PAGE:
Whitman news since 1896

Whitman Wire

Vol. CLIV, Issue 8
Whitman news since 1896

Whitman Wire

Whitman news since 1896

Whitman Wire

Las Vegas is thirsty

Las Vegas is a city rife with contradictions. Outside the glamor and glitz of the Strip, you find neighborhoods of discount grocery stores and a skyline of billboards advertising bankruptcy lawyers. Golf courses and green lawns abound, seemingly incompatible with the desert surrounding the city. Vegas is a life-size monument to American excess, but it also forces environmentalists to consider an uncomfortable reality. In a world of too many people, with millions living in hurricane risk areas and on floodplains, could Las Vegas be the best way to shelter people in the middle of the Mojave?

The water crisis facing the city illustrates the seeming unsustainability of having a city in the desert: as the fastest-growing city in the country, Vegas needs more water.

The Southern Nevada Water Authority (SNWA) is looking at two solutions to this problem. The first is to try to get a larger share of the water coming out of the Colorado River, which is divided amongst the seven states surrounding it. According to the Colorado River Compact, an agreement reached in 1922, Nevada is entitled to 300,000 acre-feet of water per year, enough to feed about 600,000 homes and just 4 percent of the total. At the time the agreement was made, Los Angeles was growing quickly and Las Vegas was barely a dot on the map. Consequently, many Nevadans feel they should be entitled to a larger share now. Patricia Mulroy, the SNWA manager, has said she is prepared to go to court with other states over this issue.

The second solution proposed by the SNWA is far more controversial within the state. The SNWA wants to pump groundwater from Snake and Spring Valley in rural Nevada, then pump the water to Vegas via a 235-mile pipeline.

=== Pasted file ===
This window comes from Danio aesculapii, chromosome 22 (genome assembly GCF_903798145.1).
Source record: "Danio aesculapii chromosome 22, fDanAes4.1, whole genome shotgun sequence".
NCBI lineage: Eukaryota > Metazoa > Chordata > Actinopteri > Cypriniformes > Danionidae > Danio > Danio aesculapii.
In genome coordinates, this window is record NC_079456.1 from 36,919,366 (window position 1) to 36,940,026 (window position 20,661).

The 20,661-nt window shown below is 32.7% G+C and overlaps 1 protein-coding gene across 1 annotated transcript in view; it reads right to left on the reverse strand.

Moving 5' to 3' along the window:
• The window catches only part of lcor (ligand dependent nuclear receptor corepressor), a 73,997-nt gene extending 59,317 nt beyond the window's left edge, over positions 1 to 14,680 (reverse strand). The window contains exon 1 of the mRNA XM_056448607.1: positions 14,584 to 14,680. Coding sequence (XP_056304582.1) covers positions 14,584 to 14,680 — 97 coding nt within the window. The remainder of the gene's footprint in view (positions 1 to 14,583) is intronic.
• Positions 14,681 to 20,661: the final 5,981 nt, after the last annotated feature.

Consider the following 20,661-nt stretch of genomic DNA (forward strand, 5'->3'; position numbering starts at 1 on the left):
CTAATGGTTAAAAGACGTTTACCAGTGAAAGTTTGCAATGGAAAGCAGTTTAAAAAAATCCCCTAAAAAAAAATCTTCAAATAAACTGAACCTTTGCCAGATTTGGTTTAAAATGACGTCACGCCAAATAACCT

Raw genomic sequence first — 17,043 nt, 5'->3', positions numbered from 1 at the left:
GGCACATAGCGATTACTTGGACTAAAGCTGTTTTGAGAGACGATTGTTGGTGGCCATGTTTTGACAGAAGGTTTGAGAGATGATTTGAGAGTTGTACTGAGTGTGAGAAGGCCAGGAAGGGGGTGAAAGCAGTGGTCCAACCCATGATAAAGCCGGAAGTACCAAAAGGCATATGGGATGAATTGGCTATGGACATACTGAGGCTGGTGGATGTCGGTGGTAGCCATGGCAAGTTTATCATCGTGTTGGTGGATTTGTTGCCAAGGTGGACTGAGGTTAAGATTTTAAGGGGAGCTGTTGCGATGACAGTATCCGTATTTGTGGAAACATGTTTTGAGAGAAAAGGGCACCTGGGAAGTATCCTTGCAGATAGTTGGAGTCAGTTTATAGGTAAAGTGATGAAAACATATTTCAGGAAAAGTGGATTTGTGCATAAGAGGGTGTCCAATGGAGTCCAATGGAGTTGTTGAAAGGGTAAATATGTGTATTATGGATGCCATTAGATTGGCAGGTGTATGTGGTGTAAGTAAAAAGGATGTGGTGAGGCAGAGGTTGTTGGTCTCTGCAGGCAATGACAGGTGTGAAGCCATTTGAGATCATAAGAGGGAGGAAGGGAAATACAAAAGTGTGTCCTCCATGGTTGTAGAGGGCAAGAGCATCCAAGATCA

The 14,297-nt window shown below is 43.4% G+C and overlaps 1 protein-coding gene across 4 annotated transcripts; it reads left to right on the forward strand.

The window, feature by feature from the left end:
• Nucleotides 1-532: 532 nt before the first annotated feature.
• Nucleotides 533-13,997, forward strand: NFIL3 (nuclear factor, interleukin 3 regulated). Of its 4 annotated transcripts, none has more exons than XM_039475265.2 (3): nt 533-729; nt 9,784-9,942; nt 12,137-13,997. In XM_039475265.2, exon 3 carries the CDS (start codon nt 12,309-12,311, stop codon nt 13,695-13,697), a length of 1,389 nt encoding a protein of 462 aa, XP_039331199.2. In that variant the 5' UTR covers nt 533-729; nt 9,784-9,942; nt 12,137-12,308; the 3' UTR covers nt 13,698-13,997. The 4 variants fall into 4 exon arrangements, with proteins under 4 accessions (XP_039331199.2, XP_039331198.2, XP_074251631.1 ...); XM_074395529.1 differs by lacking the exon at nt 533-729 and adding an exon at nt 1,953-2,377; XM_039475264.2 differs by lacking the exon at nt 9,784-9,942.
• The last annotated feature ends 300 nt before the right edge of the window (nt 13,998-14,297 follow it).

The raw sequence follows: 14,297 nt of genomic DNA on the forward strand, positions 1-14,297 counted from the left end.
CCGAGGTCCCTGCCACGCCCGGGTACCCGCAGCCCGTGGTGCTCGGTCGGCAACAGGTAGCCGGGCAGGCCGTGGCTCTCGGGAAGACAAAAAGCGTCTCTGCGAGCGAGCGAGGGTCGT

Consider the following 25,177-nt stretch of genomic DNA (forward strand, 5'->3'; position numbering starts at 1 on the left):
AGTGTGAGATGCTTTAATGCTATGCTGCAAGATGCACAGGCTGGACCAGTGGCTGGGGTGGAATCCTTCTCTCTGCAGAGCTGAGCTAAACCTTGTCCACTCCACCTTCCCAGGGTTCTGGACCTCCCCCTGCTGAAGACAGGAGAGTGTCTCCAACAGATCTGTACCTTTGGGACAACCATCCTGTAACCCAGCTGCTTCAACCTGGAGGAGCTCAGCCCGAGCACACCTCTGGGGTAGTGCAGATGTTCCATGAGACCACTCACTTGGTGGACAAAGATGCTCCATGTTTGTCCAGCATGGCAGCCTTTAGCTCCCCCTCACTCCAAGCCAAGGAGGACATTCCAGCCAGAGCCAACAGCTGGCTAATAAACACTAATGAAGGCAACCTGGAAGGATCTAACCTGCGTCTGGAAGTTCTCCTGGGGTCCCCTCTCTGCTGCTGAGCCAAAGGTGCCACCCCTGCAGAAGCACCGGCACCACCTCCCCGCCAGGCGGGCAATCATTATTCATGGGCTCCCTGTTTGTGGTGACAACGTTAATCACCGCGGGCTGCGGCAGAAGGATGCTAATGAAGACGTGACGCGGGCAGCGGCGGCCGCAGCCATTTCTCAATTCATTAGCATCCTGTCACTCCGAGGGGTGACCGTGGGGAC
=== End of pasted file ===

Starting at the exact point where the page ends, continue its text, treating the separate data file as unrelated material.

After visiting the people in the valley who would be affected, it was easy to sympathize with their anger. Many likened it to Los Angeles’ technically legal but underhanded acquisition of water rights in the Owens Valley in 1913. After L.A.’s pipeline diverted most of the streams from the valley, Owens Lake went completely dry and large clouds of toxic dusts became regular occurrences. Migratory bird habitats dried up, and environmentalists in the West vowed never to let another growing desert city take water from a rural area.

Now, toxic dust clouds loom on the horizon for Spring Valley: the area downwind of the Nevada Test Site which contains volcanic soils with potent carcinogens. Not much is known about the environmental impacts of pumping the groundwater: even the SNWA has said that the best hydrology is just educated guessing.

Rural Nevadans and passionate environmentalists are understandably concerned about the pipeline, and I would gladly stand with them in opposition. There are better ways to get water for Vegas, and much more could be done to conserve what little water there is. However, it is too easy to come away from the conflict with the observation that we shouldn’t build cities in the middle of deserts. This is certainly true, and if we could start our settlement of the West from scratch, I would gladly leave the Mojave and Sonoran unpopulated. But to “solve” Vegas’s water problem by saying it shouldn’t be there at all is a bit like solving world hunger by killing three billion people. As a visitor or tourist, it is all too easy to see the neon lights from afar and forget that real people, many of whom are far from wealthy, live and work in Las Vegas. They are not going to go away. They are going to need water to drink.

As climate change warms the American West, snowpack levels will fall, and water stored in reservoirs on the Colorado will evaporate faster. Las Vegas is likely to keep growing. The water issue is not going to go away, and it will not be solved easily. The city has made efforts to conserve water, including funding a program to pay people to get rid of grass. Conservation is an essential first step, one which could make a large dent in water use. But eventually, Nevada will face difficult choices. As environmentalists, we need to remember the reality of the city when choosing among them.

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